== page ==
The effect of bacterial warfare on resistance in Salmonella. Towards a more optimal selection of Live Microbial Formulations.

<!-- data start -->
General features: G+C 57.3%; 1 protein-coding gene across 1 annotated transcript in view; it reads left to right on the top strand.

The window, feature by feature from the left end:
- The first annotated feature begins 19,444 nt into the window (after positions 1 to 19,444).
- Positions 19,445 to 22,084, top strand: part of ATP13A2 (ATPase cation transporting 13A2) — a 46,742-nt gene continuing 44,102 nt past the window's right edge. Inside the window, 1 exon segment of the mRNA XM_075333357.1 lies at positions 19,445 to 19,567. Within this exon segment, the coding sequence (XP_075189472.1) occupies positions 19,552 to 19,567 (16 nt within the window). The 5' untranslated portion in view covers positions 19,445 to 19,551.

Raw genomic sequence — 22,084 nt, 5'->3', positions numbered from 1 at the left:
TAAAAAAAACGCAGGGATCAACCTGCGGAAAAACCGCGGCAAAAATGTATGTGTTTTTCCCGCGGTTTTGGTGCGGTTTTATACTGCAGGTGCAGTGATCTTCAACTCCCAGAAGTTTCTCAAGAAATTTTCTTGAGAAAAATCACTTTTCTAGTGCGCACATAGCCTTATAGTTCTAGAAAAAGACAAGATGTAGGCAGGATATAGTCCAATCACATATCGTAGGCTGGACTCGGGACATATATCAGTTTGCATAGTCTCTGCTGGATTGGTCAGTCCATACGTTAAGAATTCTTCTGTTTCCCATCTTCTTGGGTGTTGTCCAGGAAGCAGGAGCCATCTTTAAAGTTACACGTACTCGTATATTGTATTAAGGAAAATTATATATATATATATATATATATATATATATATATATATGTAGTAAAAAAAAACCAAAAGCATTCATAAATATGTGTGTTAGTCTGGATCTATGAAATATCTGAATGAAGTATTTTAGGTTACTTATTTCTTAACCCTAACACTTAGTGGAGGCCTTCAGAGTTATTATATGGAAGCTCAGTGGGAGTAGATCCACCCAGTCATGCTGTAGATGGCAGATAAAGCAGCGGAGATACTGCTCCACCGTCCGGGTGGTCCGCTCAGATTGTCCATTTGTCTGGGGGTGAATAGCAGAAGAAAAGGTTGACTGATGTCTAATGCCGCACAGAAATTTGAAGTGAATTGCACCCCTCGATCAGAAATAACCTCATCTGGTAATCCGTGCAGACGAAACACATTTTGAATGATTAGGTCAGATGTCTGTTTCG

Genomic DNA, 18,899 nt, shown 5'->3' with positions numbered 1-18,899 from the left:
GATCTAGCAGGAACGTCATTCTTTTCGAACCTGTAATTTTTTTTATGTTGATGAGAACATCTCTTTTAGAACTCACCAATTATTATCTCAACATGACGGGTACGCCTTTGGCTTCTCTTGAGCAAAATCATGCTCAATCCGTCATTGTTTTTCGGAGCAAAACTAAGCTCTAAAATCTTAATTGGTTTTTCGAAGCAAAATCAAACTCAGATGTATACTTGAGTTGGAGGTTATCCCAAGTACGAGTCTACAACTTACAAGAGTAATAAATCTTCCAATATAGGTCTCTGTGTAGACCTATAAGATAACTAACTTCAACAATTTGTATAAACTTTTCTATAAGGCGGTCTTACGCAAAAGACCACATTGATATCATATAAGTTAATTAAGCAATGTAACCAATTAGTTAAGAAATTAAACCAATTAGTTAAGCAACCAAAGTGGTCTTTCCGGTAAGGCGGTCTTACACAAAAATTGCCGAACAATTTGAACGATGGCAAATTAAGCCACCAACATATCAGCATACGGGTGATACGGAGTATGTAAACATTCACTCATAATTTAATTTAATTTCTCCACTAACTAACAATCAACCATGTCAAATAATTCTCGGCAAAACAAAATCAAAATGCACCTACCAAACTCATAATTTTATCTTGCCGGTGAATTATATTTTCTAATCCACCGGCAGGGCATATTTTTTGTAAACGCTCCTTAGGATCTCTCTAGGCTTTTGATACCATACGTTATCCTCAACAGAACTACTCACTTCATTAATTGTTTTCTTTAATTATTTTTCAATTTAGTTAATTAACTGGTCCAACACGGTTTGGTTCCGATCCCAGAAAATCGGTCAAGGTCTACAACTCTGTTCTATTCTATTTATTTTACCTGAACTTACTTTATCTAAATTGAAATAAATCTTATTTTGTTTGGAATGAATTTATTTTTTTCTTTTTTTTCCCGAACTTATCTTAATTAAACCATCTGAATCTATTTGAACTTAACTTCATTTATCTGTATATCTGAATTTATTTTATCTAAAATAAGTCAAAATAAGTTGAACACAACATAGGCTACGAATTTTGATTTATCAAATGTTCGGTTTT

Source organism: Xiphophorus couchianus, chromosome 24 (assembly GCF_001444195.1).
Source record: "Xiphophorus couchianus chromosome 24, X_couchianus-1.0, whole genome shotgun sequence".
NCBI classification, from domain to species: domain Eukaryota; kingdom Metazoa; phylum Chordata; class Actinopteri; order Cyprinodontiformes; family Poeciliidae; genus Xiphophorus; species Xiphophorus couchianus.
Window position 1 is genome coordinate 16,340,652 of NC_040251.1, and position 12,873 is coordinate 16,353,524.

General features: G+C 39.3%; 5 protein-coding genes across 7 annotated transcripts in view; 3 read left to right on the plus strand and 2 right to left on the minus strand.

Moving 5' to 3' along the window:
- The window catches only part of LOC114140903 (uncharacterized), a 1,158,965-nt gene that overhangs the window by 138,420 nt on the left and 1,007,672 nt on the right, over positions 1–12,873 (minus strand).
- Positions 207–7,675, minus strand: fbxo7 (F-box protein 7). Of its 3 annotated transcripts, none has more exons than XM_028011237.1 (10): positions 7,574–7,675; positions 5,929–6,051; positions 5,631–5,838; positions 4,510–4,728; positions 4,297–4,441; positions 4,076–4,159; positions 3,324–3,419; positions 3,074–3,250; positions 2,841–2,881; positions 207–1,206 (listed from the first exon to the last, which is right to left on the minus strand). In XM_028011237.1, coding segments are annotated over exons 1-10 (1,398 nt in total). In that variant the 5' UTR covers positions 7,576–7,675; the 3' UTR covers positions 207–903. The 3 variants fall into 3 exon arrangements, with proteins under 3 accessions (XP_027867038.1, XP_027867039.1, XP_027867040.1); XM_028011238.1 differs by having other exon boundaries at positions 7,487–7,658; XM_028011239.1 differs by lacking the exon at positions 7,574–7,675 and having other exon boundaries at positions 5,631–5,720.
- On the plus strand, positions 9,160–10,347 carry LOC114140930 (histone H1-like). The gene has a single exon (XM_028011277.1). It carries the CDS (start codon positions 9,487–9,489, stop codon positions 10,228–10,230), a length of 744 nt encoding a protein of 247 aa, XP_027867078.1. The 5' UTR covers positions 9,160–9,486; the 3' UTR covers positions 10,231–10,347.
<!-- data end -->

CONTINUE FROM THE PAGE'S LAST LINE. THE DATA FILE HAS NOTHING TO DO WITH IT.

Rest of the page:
Due to the over- and misuse of antibiotics over the past decades, resistant pathogens withstanding antibiotic treatments are on the rise. A trend of increasing drug resistance has also been observed for non-typhoidal Salmonella, which is one of the primary causes of foodborne disease and has the highest disease burden among enteropathogens. Since the prevalence of antibiotic (multi-)resistant Salmonella species is increasing, alternative strategies to combat Salmonella infections are urgently needed. It is generally believed that the intake of certain Live Microbial Formulations (LMF) (a term that comprises probiotics, next-generation probiotics and live biotherapeutic products) may prevent (and/or hamper) Salmonella infections, as well as other enteropathogenic infections. However, certain mechanisms through which LMF strains and antibiotics act, are in many ways resembling. This raises the concern that certain antibiotic-resistant mechanisms in Salmonella might provide cross-protection against the modes of action of LMF strains, rendering such reatments ineffective. Maybe even more problematic, continuous use of LMF strains may cause Salmonella to evolve resistance mechanisms against the LMF, that could potentially also cross-protect them against antibiotics. This study attempts to elucidate underlying mechanisms for resistance development in relation to the presence of different LMF strains. The ultimate goal is to select certain LMF strains that (i) have a high activity against antibiotic-resistant Salmonella strains and (ii) show a promising outlook on reducing the antibiotic resistance development in sensitive Salmonella strains.